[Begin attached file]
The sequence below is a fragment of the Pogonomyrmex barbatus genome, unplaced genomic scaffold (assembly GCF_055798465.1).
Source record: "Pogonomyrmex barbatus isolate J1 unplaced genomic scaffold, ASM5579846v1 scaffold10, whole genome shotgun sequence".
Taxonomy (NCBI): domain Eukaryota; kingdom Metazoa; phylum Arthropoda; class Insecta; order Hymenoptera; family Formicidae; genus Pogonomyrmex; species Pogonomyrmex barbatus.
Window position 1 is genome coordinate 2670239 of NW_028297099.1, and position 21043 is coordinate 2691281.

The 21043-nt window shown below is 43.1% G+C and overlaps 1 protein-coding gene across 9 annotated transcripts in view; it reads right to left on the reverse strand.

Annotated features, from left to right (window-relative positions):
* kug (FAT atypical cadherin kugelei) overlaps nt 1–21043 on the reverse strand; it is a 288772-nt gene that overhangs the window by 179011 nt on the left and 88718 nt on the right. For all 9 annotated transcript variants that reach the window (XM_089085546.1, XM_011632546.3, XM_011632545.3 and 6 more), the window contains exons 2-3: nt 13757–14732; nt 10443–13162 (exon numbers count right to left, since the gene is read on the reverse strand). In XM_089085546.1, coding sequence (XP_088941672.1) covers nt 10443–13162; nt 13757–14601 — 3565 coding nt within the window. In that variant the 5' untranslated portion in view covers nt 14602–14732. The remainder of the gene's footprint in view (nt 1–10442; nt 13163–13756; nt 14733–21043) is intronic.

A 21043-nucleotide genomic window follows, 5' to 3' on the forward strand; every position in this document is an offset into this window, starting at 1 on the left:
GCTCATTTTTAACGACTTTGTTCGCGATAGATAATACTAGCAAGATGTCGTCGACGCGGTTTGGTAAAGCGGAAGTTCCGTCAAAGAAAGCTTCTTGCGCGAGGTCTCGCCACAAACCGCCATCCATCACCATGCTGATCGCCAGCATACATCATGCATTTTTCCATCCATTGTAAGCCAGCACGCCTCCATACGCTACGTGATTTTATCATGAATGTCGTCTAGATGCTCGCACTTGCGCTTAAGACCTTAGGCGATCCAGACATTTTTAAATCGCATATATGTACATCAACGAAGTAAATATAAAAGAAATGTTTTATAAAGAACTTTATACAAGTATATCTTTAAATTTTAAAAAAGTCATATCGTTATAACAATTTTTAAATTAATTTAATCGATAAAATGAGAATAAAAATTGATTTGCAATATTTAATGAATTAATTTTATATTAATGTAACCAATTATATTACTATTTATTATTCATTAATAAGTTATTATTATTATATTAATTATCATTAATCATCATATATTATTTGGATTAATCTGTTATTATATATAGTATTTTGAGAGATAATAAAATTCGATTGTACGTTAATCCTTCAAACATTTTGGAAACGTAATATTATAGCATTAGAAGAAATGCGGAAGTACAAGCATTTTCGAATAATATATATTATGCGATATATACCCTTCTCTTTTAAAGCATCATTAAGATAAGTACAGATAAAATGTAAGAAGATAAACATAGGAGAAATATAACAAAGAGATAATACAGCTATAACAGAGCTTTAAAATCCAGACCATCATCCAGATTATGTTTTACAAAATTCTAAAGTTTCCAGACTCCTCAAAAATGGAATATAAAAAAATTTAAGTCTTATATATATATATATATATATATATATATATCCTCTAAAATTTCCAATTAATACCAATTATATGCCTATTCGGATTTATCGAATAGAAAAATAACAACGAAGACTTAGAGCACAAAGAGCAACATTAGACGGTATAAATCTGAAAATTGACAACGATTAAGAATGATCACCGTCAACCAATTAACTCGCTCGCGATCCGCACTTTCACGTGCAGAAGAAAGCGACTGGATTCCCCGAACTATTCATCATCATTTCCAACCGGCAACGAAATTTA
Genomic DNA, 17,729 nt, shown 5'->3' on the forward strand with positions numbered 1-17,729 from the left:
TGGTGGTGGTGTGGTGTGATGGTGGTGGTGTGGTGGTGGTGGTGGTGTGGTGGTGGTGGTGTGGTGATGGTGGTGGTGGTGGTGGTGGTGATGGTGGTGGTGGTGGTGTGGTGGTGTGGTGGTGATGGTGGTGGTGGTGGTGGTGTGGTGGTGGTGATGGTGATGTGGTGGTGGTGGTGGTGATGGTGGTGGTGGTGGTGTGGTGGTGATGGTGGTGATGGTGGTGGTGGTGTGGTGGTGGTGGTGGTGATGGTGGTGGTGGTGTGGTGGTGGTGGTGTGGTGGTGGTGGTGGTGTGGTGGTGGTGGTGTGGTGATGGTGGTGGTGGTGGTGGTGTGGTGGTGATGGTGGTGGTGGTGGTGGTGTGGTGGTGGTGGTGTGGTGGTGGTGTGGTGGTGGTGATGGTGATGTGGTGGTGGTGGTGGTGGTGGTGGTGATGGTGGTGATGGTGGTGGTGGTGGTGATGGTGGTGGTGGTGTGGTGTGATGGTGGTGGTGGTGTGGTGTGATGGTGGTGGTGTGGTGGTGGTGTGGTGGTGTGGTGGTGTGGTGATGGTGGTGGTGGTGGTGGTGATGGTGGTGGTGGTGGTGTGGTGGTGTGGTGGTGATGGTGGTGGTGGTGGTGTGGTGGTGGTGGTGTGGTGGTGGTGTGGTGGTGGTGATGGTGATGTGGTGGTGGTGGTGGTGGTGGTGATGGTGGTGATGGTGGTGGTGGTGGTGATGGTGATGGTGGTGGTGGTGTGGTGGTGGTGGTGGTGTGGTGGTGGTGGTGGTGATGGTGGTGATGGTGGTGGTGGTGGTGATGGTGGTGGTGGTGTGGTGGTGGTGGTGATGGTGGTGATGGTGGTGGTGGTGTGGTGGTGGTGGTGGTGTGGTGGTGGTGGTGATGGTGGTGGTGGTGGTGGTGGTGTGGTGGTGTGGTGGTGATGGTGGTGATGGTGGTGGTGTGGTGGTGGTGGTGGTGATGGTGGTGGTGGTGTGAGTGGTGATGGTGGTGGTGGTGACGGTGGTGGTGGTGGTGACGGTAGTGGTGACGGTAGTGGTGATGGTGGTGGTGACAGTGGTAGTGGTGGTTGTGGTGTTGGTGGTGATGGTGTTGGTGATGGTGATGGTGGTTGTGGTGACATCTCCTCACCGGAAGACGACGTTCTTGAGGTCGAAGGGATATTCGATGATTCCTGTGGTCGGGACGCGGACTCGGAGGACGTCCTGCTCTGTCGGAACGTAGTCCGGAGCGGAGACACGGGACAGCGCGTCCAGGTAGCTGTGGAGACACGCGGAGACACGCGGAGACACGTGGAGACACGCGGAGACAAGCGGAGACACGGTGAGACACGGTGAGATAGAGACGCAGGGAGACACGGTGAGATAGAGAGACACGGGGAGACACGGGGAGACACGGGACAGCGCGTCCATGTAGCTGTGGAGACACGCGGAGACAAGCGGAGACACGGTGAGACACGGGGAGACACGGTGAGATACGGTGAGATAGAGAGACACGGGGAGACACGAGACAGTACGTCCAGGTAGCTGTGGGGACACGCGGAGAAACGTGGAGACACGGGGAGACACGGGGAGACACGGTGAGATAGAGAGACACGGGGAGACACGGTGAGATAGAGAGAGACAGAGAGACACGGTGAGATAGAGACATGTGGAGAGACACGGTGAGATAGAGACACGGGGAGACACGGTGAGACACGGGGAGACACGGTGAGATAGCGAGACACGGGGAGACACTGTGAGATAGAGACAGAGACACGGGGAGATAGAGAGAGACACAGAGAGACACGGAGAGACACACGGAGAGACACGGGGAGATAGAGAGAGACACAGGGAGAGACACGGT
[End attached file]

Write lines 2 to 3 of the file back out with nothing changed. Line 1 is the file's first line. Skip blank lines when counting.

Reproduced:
Source record: "Pogonomyrmex barbatus isolate J1 unplaced genomic scaffold, ASM5579846v1 scaffold10, whole genome shotgun sequence".
Taxonomy (NCBI): domain Eukaryota; kingdom Metazoa; phylum Arthropoda; class Insecta; order Hymenoptera; family Formicidae; genus Pogonomyrmex; species Pogonomyrmex barbatus.